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Australia Transportation Technology

Australian-Built Hoverbike Prepares For Takeoff 200

Zothecula writes "Adventurous motorcyclists might be familiar with the thrill of getting airborne at the top of a rise, but the Hoverbike is set to take catching some air to a whole new level. With a 1170 cc 4-stroke engine delivering 80 kW driving two ducted propellers, the inventor of the Hoverbike, Chris Malloy, says with its high thrust to weight ratio, the Hoverbike should be able to reach an estimated height of more than 10,000 feet and reach an indicated airspeed of 150 knots (278 km/h or 173 mph). At the moment these are only theoretical figures as the Hoverbike hasn't been put through its paces yet, but Malloy has constructed a prototype Hoverbike and plans to conduct real world flight tests in a couple of months."
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Australian-Built Hoverbike Prepares For Takeoff

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  • The most epic race series. Get this thing running and get it running NOW!
    • And rotational inertia.

    • The one thing I don't get is how do you control roll on this thing. The control surfaces under the ducted fans will give very little if any. If it goes upside down do you just pull the chute?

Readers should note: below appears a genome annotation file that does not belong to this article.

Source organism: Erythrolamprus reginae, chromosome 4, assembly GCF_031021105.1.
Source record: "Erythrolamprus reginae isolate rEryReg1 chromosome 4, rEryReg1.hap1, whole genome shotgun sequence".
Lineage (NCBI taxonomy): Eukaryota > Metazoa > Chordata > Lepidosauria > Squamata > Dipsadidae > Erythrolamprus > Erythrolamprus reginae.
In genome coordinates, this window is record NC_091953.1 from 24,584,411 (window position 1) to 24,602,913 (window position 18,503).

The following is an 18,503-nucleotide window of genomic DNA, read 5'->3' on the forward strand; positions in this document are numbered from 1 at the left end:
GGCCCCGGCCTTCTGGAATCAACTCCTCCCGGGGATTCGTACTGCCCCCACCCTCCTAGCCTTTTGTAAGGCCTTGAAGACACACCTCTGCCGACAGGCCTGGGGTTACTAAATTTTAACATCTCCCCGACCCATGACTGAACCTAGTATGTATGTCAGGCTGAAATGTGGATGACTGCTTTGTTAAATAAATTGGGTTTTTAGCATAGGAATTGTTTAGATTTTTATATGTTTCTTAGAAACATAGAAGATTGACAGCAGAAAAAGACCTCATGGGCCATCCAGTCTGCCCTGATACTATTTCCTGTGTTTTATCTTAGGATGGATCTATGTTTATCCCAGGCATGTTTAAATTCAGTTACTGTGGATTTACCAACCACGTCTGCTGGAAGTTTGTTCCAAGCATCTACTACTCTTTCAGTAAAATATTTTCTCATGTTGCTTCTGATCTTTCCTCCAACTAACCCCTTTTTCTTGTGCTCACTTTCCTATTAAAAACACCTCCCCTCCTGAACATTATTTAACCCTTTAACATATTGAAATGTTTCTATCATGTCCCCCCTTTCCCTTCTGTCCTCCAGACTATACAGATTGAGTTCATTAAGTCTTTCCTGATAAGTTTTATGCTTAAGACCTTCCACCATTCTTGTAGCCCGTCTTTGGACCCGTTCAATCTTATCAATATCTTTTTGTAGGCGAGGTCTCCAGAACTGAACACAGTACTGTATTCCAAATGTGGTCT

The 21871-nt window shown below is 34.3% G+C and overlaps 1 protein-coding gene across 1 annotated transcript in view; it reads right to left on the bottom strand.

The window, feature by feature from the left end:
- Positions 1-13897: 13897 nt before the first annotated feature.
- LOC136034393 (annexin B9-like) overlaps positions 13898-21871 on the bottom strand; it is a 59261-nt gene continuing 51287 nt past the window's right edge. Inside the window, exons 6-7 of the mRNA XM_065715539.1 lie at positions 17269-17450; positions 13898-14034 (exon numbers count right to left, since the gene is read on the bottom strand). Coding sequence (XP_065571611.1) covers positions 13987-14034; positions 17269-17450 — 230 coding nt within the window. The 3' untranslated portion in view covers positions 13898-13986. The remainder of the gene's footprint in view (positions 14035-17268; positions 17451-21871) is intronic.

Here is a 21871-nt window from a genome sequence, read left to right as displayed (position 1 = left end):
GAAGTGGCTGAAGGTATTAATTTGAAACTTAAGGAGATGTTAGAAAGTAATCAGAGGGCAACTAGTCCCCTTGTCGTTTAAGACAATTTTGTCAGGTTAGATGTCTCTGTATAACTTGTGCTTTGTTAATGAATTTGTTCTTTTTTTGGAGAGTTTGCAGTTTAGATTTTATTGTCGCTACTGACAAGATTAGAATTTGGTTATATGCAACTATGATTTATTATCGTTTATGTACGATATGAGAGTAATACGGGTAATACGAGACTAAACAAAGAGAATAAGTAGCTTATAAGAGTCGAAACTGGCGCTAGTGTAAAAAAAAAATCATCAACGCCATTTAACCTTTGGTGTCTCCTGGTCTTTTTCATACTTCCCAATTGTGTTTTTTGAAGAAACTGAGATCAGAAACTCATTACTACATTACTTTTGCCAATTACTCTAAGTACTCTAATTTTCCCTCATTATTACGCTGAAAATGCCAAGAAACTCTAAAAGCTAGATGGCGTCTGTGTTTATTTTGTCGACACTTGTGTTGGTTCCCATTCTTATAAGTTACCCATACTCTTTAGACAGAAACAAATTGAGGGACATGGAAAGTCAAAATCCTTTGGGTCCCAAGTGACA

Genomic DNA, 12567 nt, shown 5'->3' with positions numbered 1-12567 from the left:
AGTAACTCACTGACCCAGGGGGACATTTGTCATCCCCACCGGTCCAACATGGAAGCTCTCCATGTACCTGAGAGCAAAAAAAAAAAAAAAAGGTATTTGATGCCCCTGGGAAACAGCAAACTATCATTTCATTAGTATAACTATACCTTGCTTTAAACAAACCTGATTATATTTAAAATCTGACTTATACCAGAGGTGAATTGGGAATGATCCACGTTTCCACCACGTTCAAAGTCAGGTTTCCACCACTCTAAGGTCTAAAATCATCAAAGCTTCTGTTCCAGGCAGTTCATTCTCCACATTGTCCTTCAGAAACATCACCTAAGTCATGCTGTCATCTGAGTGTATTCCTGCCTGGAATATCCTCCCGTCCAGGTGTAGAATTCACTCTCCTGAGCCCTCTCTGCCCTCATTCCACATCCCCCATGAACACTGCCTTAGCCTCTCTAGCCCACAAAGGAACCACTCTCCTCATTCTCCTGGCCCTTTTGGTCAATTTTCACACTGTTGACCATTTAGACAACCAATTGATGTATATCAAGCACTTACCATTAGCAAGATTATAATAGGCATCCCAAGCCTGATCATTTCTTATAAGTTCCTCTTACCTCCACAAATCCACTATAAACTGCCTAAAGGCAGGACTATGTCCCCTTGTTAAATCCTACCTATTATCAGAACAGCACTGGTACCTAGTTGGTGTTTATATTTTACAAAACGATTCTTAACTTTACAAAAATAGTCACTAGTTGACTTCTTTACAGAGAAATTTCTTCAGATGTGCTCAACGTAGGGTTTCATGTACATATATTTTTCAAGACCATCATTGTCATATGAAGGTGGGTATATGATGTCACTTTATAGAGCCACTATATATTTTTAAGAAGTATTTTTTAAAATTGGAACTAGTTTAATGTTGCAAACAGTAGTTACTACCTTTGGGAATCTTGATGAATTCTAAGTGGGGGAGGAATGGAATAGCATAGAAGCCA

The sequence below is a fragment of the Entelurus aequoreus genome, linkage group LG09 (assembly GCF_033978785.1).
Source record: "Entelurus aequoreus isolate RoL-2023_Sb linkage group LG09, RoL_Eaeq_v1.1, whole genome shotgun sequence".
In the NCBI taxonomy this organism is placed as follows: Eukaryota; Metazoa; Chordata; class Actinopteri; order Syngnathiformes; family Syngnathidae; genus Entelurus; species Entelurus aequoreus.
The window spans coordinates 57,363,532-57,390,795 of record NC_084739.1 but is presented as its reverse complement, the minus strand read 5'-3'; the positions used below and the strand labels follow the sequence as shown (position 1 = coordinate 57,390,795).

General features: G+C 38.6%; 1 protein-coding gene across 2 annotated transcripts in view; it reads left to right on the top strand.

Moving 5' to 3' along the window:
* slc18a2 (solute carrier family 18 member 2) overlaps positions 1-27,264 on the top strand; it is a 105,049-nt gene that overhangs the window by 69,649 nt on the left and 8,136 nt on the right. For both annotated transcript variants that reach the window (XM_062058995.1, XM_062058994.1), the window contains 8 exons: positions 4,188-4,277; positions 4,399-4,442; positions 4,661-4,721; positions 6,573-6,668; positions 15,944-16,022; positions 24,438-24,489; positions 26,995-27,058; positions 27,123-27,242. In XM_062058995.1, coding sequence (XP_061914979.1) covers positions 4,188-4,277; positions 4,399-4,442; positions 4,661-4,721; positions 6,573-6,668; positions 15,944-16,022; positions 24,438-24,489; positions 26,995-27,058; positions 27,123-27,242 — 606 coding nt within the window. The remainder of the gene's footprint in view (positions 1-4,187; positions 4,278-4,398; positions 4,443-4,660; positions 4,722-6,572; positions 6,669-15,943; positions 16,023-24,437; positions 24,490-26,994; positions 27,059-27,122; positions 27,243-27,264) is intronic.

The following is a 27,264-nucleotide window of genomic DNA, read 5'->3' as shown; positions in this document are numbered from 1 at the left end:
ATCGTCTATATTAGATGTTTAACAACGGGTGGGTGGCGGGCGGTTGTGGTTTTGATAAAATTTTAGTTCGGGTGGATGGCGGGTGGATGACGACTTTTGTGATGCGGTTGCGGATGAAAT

• "This one goes like a bitch, carving up the road like a frenzied lesbian with a meathook"
        -- Jeremy Clarkson, reviewing the new Mini in 2001 []

      • I'm not sure either - the center of gravity looks a little high, but the same is true of a Segway - or a bicycle, for that matter - gyro-controlled adjustments of the thrust vectoring might be the answer, or this thing might have similar intrinsic stability to a bike, allowing manual thrust vector control plus rider weight shifting to control roll at speed. The stability in hover would still be a potential problem, even so. With a pitch-controlled prop capable of reversing airflow, together with the right k

    • by EdZ ( 755139 )
      I was thinking "surely, they don't think just having vanes under the ducts will be enough to stabilise it?", but then I looked more closely at their photos. There aren't any. It has absolutely no roll control of any sort. I suppose you have some limited ability to balance using your body weight, but this is a kin to trying to balance a stationary unicycle.
      • My first impression was no roll control vanes, but a closer, calmer look revealed to me surfaces that might be for roll control. Nonetheless, this does look like a twitchy design. I'd want to see some very convincing numbers for recovery from high roll angles while hovering.
  • I sure wouldn't want to faceplant into the cuisinart on the front of that thing.